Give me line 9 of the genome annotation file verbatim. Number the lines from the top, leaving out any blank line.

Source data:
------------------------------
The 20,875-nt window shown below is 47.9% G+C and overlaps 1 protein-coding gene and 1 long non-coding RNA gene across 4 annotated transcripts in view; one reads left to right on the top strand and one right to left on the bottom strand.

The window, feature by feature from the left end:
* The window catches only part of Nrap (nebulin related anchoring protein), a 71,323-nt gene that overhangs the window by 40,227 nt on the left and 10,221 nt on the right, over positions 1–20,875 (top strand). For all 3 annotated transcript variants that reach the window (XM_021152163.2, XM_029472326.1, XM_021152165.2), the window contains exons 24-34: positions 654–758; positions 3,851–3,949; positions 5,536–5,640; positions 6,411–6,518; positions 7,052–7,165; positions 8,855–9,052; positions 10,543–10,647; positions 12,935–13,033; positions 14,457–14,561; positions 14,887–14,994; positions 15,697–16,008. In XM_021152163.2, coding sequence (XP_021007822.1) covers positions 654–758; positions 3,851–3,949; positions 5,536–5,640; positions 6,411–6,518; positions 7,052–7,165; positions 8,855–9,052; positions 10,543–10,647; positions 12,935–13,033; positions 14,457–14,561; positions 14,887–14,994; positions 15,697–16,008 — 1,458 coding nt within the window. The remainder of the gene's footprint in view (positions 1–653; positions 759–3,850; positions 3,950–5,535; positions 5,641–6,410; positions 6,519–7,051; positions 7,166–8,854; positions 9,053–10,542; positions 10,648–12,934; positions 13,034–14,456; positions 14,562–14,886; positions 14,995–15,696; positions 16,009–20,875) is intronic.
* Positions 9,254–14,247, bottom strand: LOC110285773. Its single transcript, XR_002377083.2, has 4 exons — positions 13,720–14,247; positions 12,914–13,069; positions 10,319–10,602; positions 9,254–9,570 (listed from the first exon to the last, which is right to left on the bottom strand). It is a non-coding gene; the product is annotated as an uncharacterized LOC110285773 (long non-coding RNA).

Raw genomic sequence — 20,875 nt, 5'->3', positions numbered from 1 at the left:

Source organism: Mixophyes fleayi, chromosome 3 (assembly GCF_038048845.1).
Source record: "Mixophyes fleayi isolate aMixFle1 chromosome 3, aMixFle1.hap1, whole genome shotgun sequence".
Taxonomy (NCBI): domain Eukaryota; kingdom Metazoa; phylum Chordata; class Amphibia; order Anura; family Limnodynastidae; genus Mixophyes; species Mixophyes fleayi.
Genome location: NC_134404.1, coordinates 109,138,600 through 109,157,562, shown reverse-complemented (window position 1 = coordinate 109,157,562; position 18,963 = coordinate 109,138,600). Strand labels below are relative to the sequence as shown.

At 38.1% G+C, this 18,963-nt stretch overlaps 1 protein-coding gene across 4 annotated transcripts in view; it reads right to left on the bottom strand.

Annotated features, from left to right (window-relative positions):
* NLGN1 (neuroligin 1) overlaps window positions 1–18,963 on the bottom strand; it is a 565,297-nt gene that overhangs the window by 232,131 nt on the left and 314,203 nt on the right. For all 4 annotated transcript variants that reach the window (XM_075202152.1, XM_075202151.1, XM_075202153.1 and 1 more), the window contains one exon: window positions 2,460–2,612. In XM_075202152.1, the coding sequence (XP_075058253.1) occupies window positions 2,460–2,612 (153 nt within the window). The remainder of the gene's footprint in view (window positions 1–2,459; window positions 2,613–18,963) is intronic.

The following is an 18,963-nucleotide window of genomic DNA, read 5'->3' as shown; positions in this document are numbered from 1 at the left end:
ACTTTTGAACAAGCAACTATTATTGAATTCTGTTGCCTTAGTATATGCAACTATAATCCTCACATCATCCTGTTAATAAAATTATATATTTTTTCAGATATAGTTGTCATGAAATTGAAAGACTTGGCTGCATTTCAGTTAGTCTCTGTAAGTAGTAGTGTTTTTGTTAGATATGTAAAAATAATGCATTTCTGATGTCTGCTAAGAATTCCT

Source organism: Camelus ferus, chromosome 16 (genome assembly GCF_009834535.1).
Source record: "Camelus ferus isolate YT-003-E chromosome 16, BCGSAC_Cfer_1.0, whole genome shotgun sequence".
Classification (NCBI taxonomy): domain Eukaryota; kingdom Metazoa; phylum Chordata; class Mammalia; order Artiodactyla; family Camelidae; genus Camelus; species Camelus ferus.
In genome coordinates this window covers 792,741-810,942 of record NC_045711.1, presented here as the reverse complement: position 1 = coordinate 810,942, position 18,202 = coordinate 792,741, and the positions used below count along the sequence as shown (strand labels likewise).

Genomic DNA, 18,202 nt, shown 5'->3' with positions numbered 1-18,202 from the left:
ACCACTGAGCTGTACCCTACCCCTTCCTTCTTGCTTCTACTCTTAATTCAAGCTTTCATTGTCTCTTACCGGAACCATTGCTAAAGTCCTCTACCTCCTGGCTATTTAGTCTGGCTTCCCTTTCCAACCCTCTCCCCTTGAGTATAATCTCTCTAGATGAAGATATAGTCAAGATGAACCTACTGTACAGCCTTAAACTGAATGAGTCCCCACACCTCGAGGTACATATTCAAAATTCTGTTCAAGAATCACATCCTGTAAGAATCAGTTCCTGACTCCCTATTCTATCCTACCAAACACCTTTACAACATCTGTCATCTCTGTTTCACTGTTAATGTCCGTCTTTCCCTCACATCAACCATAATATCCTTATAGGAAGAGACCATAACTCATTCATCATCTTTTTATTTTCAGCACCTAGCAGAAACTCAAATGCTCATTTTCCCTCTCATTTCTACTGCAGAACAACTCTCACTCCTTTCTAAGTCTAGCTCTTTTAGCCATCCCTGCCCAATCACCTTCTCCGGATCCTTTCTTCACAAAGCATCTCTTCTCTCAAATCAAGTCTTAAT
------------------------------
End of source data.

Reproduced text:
Genome location: NC_134404.1, coordinates 109,138,600 through 109,157,562, shown reverse-complemented (window position 1 = coordinate 109,157,562; position 18,963 = coordinate 109,138,600). Strand labels below are relative to the sequence as shown.